Research ArticleInflammation

Depletion of H2S during obesity enhances store-operated Ca2+ entry in adipose tissue macrophages to increase cytokine production

See allHide authors and affiliations

Science Signaling  15 Dec 2015:
Vol. 8, Issue 407, pp. ra128
DOI: 10.1126/scisignal.aac7135

Limiting inflammation in obesity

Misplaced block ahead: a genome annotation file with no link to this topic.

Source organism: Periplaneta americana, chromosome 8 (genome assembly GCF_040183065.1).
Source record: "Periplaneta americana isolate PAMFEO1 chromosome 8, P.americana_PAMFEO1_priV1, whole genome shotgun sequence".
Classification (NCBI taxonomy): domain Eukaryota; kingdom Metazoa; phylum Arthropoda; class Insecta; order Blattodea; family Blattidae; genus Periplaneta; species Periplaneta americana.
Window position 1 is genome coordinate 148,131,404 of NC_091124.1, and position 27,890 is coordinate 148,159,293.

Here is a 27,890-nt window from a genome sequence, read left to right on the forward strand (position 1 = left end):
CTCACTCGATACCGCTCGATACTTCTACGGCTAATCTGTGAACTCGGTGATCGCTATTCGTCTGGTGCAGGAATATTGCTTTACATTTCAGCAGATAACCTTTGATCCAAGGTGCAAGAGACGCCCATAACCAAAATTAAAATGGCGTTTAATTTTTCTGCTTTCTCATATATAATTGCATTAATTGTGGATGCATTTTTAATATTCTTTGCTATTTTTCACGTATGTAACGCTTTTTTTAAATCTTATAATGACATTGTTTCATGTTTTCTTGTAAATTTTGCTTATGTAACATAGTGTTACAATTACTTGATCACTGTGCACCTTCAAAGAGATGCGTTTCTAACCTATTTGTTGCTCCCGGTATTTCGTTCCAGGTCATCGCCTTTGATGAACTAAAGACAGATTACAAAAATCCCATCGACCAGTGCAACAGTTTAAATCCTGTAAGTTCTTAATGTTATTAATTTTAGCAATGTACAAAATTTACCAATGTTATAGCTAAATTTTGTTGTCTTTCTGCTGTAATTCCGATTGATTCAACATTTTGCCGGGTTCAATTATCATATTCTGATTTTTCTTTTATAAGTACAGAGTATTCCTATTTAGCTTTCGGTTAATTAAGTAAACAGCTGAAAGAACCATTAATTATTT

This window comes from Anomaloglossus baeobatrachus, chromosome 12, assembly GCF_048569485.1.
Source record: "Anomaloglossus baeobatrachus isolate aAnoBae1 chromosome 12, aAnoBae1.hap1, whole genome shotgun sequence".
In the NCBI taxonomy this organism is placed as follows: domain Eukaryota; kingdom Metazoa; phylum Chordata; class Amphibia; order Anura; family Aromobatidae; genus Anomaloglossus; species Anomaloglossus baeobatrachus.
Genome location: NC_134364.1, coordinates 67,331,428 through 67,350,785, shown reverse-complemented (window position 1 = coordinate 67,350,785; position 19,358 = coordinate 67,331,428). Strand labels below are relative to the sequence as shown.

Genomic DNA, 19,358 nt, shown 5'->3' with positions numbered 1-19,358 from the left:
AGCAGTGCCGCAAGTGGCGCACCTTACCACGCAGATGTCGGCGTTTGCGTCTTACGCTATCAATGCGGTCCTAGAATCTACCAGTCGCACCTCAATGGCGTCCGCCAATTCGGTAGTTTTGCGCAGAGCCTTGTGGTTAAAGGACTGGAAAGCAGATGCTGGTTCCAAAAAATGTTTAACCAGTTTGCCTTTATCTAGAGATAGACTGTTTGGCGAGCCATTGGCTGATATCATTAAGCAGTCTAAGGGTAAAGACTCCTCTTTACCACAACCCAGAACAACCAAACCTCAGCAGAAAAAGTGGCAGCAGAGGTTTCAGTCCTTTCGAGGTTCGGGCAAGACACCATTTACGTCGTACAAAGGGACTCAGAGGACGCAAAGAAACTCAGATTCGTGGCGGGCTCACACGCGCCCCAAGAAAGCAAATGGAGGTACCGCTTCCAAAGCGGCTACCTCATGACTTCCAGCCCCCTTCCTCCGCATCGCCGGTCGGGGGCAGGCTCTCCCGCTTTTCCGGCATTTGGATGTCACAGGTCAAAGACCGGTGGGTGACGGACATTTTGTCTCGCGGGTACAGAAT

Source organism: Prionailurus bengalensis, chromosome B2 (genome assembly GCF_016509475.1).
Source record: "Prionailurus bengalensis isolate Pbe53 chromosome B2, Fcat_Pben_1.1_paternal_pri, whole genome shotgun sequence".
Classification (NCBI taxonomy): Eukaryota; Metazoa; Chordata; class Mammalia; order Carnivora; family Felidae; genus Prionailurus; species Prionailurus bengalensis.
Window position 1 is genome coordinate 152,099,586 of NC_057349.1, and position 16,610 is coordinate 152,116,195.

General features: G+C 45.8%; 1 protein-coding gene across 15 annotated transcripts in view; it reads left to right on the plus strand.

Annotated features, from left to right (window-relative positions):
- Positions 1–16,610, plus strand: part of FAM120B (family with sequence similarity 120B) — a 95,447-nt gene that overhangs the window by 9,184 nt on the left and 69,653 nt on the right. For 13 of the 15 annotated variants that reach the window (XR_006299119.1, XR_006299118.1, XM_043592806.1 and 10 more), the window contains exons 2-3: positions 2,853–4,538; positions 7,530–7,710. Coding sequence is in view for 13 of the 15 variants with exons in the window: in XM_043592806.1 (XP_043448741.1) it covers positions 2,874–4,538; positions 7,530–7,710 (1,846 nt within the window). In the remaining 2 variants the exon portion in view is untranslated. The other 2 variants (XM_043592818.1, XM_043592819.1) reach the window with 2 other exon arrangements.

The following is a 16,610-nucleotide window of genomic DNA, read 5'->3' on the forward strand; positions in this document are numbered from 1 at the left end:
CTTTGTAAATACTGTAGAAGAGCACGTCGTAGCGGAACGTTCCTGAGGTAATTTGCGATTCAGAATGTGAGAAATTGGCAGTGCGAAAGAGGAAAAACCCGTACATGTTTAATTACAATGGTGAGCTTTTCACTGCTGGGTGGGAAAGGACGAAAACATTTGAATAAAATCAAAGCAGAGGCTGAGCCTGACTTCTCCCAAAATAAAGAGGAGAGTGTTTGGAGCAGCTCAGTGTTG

Obese individuals have increased amounts of inflammatory cytokines in the circulation, which are produced by adipose tissue macrophages (ATMs). Velmurugan et al. found that ATMs from obese mice had decreased amounts of the gaseous signaling molecule hydrogen sulfide (H2S) than did ATMs from lean mice. ATMs from obese mice had enhanced store-operated calcium entry and produced more proinflammatory cytokines. Treatment of macrophages with the bacterial product lipopolysaccharide also decreased H2S concentrations and increased inflammatory cytokine production. Knockdown experiments showed that H2S inhibited the channel protein Orai3 to reduce calcium entry into macrophages. Together, these data suggest that inflammatory stimuli lead to the depletion of H2S in adipose tissue, which exacerbates inflammatory responses by resident ATMs.